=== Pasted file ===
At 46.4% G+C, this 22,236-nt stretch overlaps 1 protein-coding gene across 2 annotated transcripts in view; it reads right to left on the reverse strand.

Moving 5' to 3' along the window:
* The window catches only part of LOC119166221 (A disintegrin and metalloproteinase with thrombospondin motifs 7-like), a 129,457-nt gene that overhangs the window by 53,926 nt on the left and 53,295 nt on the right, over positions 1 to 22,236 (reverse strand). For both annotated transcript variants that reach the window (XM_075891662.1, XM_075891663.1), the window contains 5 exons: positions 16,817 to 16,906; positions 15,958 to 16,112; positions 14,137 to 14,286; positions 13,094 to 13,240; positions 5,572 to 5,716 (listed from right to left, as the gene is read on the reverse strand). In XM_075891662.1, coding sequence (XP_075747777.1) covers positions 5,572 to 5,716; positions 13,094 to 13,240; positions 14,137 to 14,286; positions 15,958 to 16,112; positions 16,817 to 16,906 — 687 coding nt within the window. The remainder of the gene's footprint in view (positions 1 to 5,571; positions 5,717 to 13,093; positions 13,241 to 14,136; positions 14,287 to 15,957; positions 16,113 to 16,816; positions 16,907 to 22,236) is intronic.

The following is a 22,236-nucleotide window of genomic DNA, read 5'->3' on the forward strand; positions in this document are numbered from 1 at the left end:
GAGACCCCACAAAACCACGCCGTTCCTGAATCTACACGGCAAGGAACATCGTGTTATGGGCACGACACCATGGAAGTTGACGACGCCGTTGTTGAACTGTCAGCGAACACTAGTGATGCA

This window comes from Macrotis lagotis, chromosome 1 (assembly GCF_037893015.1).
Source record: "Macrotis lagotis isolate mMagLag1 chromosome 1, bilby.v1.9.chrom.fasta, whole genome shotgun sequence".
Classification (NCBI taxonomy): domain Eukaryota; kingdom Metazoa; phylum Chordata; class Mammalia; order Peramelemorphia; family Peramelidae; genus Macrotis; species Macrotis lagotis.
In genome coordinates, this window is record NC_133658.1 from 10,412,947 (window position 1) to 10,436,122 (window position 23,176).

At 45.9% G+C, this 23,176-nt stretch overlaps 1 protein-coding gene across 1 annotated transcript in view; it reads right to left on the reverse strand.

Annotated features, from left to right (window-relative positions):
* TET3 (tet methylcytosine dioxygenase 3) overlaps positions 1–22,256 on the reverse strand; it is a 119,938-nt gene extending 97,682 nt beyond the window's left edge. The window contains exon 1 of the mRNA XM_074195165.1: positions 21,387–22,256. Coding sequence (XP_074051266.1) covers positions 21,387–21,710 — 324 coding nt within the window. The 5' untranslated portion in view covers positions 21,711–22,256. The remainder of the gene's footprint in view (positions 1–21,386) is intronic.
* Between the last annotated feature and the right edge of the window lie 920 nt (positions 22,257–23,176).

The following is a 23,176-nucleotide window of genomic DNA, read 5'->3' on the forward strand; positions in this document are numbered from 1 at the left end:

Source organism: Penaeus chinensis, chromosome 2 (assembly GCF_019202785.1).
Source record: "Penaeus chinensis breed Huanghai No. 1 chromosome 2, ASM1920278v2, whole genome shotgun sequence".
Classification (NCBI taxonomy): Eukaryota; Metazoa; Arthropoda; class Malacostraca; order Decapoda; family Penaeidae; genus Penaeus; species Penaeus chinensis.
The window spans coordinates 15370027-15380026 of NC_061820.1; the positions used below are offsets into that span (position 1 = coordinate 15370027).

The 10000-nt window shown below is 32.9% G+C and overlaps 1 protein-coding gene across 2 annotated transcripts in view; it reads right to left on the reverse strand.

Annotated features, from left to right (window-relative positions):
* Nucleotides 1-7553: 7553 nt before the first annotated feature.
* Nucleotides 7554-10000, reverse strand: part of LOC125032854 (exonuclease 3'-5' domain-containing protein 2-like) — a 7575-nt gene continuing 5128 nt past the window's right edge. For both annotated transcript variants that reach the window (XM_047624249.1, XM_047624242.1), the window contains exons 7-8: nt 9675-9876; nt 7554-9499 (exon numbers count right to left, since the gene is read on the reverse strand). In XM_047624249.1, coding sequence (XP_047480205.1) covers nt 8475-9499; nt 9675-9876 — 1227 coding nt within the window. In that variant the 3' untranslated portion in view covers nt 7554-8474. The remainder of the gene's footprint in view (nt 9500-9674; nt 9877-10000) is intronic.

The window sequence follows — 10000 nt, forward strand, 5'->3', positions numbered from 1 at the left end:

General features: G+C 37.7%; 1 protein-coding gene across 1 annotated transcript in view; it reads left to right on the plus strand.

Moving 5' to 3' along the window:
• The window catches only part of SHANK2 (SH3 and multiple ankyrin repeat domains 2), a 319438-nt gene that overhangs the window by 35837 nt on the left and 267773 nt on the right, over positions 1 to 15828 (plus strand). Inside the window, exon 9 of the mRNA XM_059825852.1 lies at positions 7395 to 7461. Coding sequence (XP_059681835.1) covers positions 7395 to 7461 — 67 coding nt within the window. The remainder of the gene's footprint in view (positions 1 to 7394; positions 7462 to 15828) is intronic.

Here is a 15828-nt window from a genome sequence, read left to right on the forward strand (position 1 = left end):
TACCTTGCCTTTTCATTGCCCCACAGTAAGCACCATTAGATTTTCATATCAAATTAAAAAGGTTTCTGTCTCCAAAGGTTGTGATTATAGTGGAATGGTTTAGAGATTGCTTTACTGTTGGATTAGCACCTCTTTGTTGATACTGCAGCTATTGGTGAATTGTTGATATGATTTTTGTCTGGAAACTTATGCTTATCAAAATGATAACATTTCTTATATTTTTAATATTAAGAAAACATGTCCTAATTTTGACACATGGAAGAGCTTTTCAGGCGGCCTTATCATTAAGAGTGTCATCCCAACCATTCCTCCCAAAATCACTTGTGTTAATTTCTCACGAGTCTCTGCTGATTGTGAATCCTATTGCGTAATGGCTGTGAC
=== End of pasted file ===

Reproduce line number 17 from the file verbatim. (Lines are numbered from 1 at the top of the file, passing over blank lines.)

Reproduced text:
Classification (NCBI taxonomy): Eukaryota; Metazoa; Arthropoda; class Malacostraca; order Decapoda; family Penaeidae; genus Penaeus; species Penaeus chinensis.